Good morning dear church family, and thank you so much for all the good wishes you have sent our way as we have navigated the last week of Covid 19.  Your prayers, your notes, your cards, your warm feelings are deeply appreciated, and I’m happy to say that our entire household is well on the mend.  I fully expect to be in the virtual pulpit this Sunday.  Though, in the interest of full disclosure, because I have spent most of the week convalescing, I am going to the Froggatt Files for this week’s sermon; a sermon I wrote a number of years ago (you haven’t heard it yet) and one I have a little fun with – I hope you do too.
Next Monday and Tuesday mark the approximate halfway point between the winter solstice and the vernal equinox. Monday is St Brigid’s Day, an Irish celebration marking the approach of spring, and Tuesday is Groundhog Day, which does the same in a very different fashion, and I want to mark both with a bit of poetry.  Tim Napier wrote the following last year, and I offer it to you as we look ahead to Monday, and the end of Sunday’s service will glance at Tuesday with its theme of shadows.

          St Brigid’s Day:  February Thaw Along the River          
           Tim Napier 9/7/2020
          I am half-way between winter and spring,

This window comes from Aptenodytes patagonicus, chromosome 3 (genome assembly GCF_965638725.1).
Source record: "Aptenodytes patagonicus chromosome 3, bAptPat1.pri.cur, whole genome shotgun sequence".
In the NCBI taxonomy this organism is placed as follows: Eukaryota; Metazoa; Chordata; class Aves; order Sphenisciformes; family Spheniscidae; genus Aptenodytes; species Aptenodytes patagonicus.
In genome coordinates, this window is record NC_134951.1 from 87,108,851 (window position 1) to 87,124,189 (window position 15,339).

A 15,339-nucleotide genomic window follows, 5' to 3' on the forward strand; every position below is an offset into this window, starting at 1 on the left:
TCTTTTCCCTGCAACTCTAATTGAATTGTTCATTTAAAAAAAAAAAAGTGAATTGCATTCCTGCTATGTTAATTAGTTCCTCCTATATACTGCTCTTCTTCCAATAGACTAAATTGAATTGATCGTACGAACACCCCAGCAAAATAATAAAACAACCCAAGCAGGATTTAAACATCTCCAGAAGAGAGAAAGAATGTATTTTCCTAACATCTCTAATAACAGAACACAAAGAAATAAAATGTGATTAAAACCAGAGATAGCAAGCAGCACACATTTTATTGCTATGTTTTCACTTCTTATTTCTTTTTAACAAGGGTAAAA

lost somewhere in the month of February.
          The river banks are no longer feverishly white,
          Color that blinds when looked at straight on;
          they are mottled, now, with the detritus of winter,
          first signs of spring:  ivory lines.
          Ice and snow, lie a few pages of old newspaper
          printed with the common grit of our survival,
          seem to blow away, down the street, around
          the corner.  Patches of earth appear in the
          ice-bound fields; they grow in this thaw like islands
          in a draining sea.  The landscape is in a fever.
          Sometimes we try to keep you in surplice,
          implied purity we know.
                                                   Life is a mess
          We can feel you turning under ground;
          we can feel you rising to meet us
          through the softening landscape;
          clods of earth break in our hands:
          It is St. Brigid’s Day, and
          We are moving toward spring.

 Bulletin for Sunday January 31, 2021
 Link to Service 




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